“Previous studies of exercise almost all focus on sustained exercise,” Westbrook said. “As neuroscientists, it’s not that we don’t care about the benefits on the heart and muscles but we wanted to know the

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Marijuana Use Increases, Shifts Away from Illegal Market

A new article published by researchers from University of Puget Sound and University of Washington reports that, based on analysis of public wastewater samples in at least one Western Washington population center, cannabis use both increased and substantially shifted from the illicit market since retail sales began in 2014.

Led by chemist Dan Burgard, the research team analyzed wastewater samples collected from 2013-2016 from two treatment plants that service a community of two hundred thousand in Western Washington.

“We set out to perform a wastewater-based analysis that explored the impact of newly legalized retail cannabis sales on its use, and to determine if this approach could estimate the size of the legal market place,” says Burgard, who chairs the chemistry department at Puget Sound.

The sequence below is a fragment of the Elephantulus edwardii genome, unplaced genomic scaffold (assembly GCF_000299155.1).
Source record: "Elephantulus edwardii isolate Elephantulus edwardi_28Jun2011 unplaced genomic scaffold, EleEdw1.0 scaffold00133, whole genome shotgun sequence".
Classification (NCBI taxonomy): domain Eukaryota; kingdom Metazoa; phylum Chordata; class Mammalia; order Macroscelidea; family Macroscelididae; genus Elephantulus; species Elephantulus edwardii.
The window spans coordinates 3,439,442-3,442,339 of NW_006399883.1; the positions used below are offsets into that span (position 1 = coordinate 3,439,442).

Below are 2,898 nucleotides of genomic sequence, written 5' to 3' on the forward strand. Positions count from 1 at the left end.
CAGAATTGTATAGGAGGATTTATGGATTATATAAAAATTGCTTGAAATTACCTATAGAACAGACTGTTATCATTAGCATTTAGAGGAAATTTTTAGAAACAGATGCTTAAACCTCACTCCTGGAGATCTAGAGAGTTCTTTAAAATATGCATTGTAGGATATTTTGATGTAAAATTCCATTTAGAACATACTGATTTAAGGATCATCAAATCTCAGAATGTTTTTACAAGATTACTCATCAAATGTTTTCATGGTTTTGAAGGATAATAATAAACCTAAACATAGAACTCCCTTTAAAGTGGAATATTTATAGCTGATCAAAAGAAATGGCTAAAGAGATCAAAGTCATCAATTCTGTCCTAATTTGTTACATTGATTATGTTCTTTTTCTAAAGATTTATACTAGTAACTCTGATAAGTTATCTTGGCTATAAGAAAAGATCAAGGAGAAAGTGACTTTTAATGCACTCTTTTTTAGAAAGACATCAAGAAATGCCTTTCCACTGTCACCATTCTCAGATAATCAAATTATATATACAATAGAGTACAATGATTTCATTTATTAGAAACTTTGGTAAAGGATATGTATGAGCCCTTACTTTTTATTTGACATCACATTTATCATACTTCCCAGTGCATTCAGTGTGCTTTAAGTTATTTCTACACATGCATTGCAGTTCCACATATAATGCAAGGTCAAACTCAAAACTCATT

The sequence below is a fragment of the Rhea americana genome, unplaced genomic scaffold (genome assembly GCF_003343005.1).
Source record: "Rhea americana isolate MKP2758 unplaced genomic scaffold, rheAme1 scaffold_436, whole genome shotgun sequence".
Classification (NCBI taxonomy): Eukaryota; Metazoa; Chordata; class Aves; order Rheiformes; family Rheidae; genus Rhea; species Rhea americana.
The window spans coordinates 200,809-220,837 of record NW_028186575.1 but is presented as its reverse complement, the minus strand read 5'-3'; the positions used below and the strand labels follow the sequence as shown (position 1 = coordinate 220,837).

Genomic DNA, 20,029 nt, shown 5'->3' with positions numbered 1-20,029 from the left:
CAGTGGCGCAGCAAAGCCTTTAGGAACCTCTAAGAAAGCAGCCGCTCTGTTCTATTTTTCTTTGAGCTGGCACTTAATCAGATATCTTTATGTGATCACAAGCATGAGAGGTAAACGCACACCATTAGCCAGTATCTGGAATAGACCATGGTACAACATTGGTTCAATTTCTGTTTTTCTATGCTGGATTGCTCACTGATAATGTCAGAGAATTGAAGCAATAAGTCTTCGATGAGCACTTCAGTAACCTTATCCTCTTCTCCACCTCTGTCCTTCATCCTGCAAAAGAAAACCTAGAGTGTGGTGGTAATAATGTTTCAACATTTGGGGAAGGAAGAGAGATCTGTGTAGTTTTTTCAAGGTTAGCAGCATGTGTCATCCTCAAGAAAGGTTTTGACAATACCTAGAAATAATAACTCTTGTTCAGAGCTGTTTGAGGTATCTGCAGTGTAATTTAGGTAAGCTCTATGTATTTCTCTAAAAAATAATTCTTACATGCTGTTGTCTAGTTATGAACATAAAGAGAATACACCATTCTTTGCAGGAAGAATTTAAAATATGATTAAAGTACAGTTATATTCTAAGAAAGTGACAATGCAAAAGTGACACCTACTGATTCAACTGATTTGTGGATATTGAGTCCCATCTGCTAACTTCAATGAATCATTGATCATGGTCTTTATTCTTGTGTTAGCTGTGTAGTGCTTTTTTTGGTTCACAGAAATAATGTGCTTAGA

The researchers estimate that THC-COOH (the metabolite of psychoactive THC in cannabis created within the human body) found in wastewater has increased by 9% per quarter, on average, from December 2013 to December 2016. During this time, cannabis sales increased at nearly 70% per quarter, on average, for stores operating from August 2014 to December 2016.

“Given that wastewater represents a total population measure, these findings suggest that many established users switched very quickly from

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Cannabis Found in 2500-Year-Old Tomb in China

A chemical residue study of incense burners from ancient burials at high elevations in the Pamir Mountains of western China has revealed psychoactive cannabinoids.

This study, conducted by researchers from the University of the Chinese Academy of Sciences, Chinese Academy of Social Sciences and the Max Planck Institute for the Science of Human History, provides some of the earliest clear evidence for the use of cannabis for its psychoactive compounds, and the awareness of higher tetrahydrocannabinol (THC)-producing varieties of the plant.